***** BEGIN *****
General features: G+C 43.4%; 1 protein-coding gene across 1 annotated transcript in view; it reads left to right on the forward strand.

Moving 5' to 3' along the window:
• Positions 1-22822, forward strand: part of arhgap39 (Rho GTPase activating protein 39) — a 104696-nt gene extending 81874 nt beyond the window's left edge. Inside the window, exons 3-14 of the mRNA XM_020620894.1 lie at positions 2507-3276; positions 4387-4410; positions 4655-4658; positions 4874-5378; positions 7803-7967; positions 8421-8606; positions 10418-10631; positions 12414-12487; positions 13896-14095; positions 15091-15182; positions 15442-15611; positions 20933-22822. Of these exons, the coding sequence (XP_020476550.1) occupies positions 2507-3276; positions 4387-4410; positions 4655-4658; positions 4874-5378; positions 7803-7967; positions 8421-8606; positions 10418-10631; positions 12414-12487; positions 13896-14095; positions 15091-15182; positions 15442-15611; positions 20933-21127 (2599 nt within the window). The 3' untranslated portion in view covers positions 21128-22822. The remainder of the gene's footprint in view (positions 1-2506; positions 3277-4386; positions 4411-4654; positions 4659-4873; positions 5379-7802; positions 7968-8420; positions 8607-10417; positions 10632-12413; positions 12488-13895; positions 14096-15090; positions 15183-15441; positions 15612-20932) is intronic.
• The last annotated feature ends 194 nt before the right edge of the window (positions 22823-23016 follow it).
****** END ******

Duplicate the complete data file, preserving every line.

General features: G+C 43.4%; 1 protein-coding gene across 1 annotated transcript in view; it reads left to right on the forward strand.

Moving 5' to 3' along the window:
• Positions 1-22822, forward strand: part of arhgap39 (Rho GTPase activating protein 39) — a 104696-nt gene extending 81874 nt beyond the window's left edge. Inside the window, exons 3-14 of the mRNA XM_020620894.1 lie at positions 2507-3276; positions 4387-4410; positions 4655-4658; positions 4874-5378; positions 7803-7967; positions 8421-8606; positions 10418-10631; positions 12414-12487; positions 13896-14095; positions 15091-15182; positions 15442-15611; positions 20933-22822. Of these exons, the coding sequence (XP_020476550.1) occupies positions 2507-3276; positions 4387-4410; positions 4655-4658; positions 4874-5378; positions 7803-7967; positions 8421-8606; positions 10418-10631; positions 12414-12487; positions 13896-14095; positions 15091-15182; positions 15442-15611; positions 20933-21127 (2599 nt within the window). The 3' untranslated portion in view covers positions 21128-22822. The remainder of the gene's footprint in view (positions 1-2506; positions 3277-4386; positions 4411-4654; positions 4659-4873; positions 5379-7802; positions 7968-8420; positions 8607-10417; positions 10632-12413; positions 12488-13895; positions 14096-15090; positions 15183-15441; positions 15612-20932) is intronic.
• The last annotated feature ends 194 nt before the right edge of the window (positions 22823-23016 follow it).